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18 pages, 3401 KiB  
Article
Nowcasting of Surface Solar Irradiance Using FengYun-4 Satellite Observations over China
Remote Sens. 2019, 11(17), 1984; https://doi.org/10.3390/rs11171984 - 22 Aug 2019
Cited by 18 | Viewed by 3196
Abstract
The accurate prediction of surface solar irradiance is of great significance for the generation of photovoltaic power. Surface solar irradiance is affected by many random mutation factors, which means that there are great challenges faced in short-term prediction. In Northwest China, there are [...] Read more.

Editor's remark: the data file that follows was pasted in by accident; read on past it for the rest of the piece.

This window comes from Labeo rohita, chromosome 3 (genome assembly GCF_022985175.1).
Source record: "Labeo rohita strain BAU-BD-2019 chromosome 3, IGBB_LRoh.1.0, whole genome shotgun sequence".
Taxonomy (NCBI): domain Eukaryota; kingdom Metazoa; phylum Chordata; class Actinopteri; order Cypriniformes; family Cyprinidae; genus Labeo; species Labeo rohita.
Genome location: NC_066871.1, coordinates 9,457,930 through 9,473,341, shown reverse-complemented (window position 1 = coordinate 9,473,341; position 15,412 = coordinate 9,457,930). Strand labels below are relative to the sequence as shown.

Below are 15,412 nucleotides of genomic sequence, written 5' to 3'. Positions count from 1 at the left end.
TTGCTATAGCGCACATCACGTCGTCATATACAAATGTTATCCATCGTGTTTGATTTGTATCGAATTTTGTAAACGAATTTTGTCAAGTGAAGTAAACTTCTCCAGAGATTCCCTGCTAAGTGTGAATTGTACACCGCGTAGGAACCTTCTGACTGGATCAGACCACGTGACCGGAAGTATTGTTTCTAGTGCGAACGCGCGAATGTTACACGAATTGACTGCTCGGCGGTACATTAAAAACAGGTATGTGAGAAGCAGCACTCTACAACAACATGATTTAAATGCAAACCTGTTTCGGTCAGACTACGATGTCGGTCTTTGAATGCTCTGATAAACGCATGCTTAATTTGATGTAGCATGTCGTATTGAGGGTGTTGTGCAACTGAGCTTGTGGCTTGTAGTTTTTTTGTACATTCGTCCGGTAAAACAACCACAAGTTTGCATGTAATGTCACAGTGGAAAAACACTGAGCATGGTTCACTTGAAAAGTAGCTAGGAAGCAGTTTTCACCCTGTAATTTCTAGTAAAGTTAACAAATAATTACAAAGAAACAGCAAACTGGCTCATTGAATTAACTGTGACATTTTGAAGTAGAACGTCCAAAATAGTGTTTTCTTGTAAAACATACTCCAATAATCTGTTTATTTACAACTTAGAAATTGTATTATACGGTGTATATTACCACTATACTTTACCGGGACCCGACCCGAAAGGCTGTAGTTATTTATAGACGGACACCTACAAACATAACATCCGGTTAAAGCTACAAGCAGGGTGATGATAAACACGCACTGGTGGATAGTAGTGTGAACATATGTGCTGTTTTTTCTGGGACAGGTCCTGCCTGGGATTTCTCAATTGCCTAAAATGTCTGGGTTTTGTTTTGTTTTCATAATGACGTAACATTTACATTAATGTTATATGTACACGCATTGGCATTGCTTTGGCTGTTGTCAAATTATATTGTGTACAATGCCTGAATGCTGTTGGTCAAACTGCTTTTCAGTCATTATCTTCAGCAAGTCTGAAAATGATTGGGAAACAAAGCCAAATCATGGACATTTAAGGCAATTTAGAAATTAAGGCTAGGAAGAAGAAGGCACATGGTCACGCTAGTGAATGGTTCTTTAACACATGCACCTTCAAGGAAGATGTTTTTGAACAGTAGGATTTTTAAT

The accurate prediction of surface solar irradiance is of great significance for the generation of photovoltaic power. Surface solar irradiance is affected by many random mutation factors, which means that there are great challenges faced in short-term prediction. In Northwest China, there are abundant solar energy resources and large desert areas, which have broad prospects for the development of photovoltaic (PV) systems. For the desert areas in Northwest China, where meteorological stations are scarce, satellite remote sensing data are extremely precious exploration data. In this paper, we present a model using FY-4A satellite images to forecast (up to 15–180 min ahead) global horizontal solar irradiance (GHI), at a 15 min temporal resolution in desert areas under different sky conditions, and compare it with the persistence model (SP). The spatial resolution of the FY-4A satellite images we used was 1 km × 1 km. Particle image velocimetry (PIV) was used to derive the cloud motion vector (CMV) field from the satellite cloud images. The accuracy of the forecast model was evaluated by the ground observed GHI data. The results showed that the normalized root mean square error (nRMSE) ranged from 18.9% to 21.6% and the normalized mean bias error (nMBE) ranged from 3.2% to 4.9% for time horizons from 15 to 180 min under all sky conditions. Compared with the SP model, the nRMSE value was reduced by about 6%, 8%, and 14% with the time horizons of 60, 120, and 180 min, respectively. Full article